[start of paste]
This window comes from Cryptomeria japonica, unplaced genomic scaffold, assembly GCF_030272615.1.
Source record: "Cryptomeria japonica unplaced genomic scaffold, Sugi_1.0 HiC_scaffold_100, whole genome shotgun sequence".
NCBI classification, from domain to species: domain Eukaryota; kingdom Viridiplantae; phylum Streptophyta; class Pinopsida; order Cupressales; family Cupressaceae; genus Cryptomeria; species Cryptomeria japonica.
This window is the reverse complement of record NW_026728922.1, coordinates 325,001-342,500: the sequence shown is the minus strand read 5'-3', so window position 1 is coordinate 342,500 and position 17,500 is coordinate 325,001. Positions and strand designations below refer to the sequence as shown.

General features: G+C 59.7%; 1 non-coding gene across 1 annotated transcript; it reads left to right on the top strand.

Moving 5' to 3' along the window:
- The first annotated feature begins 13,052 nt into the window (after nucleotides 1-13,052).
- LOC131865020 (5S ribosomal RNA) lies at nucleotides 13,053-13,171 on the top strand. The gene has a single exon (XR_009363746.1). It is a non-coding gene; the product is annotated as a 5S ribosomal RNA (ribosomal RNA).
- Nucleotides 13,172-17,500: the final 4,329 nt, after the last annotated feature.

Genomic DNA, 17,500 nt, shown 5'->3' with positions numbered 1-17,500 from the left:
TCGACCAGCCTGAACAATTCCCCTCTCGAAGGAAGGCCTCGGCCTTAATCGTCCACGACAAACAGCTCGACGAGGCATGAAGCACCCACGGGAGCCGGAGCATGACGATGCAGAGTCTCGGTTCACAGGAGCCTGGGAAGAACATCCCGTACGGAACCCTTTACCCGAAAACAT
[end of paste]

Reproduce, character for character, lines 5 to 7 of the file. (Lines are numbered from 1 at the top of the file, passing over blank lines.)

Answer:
General features: G+C 59.7%; 1 non-coding gene across 1 annotated transcript; it reads left to right on the top strand.

Moving 5' to 3' along the window:
- The first annotated feature begins 13,052 nt into the window (after nucleotides 1-13,052).